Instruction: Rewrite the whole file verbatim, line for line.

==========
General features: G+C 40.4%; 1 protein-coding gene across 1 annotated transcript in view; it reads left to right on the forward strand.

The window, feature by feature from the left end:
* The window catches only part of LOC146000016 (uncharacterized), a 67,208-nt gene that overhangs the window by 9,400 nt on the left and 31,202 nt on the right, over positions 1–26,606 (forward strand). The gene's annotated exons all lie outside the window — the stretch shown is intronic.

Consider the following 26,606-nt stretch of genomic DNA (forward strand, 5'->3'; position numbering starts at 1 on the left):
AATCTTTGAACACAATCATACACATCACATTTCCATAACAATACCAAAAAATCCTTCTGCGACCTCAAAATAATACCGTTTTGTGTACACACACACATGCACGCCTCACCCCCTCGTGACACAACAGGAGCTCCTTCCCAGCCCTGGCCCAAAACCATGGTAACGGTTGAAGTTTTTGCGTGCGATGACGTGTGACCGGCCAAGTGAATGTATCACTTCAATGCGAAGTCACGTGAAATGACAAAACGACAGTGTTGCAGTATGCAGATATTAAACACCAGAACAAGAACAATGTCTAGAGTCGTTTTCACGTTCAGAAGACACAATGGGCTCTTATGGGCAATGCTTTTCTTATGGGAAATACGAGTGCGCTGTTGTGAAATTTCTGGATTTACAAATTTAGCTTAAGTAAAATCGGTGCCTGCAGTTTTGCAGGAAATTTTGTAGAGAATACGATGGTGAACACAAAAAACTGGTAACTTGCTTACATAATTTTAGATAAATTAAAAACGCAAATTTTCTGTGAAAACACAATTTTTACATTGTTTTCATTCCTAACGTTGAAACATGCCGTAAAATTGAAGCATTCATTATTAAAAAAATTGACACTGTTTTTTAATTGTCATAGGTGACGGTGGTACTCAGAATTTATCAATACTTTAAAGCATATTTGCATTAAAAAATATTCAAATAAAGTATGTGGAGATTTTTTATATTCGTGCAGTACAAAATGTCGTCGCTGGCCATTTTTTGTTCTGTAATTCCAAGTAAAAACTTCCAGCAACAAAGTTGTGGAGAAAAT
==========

General features: G+C 40.4%; 1 protein-coding gene across 1 annotated transcript in view; it reads left to right on the forward strand.

The window, feature by feature from the left end:
* The window catches only part of LOC146000016 (uncharacterized), a 67,208-nt gene that overhangs the window by 9,400 nt on the left and 31,202 nt on the right, over positions 1–26,606 (forward strand). The gene's annotated exons all lie outside the window — the stretch shown is intronic.

Consider the following 26,606-nt stretch of genomic DNA (forward strand, 5'->3'; position numbering starts at 1 on the left):
AATCTTTGAACACAATCATACACATCACATTTCCATAACAATACCAAAAAATCCTTCTGCGACCTCAAAATAATACCGTTTTGTGTACACACACACATGCACGCCTCACCCCCTCGTGACACAACAGGAGCTCCTTCCCAGCCCTGGCCCAAAACCATGGTAACGGTTGAAGTTTTTGCGTGCGATGACGTGTGACCGGCCAAGTGAATGTATCACTTCAATGCGAAGTCACGTGAAATGACAAAACGACAGTGTTGCAGTATGCAGATATTAAACACCAGAACAAGAACAATGTCTAGAGTCGTTTTCACGTTCAGAAGACACAATGGGCTCTTATGGGCAATGCTTTTCTTATGGGAAATACGAGTGCGCTGTTGTGAAATTTCTGGATTTACAAATTTAGCTTAAGTAAAATCGGTGCCTGCAGTTTTGCAGGAAATTTTGTAGAGAATACGATGGTGAACACAAAAAACTGGTAACTTGCTTACATAATTTTAGATAAATTAAAAACGCAAATTTTCTGTGAAAACACAATTTTTACATTGTTTTCATTCCTAACGTTGAAACATGCCGTAAAATTGAAGCATTCATTATTAAAAAAATTGACACTGTTTTTTAATTGTCATAGGTGACGGTGGTACTCAGAATTTATCAATACTTTAAAGCATATTTGCATTAAAAAATATTCAAATAAAGTATGTGGAGATTTTTTATATTCGTGCAGTACAAAATGTCGTCGCTGGCCATTTTTTGTTCTGTAATTCCAAGTAAAAACTTCCAGCAACAAAGTTGTGGAGAAAAT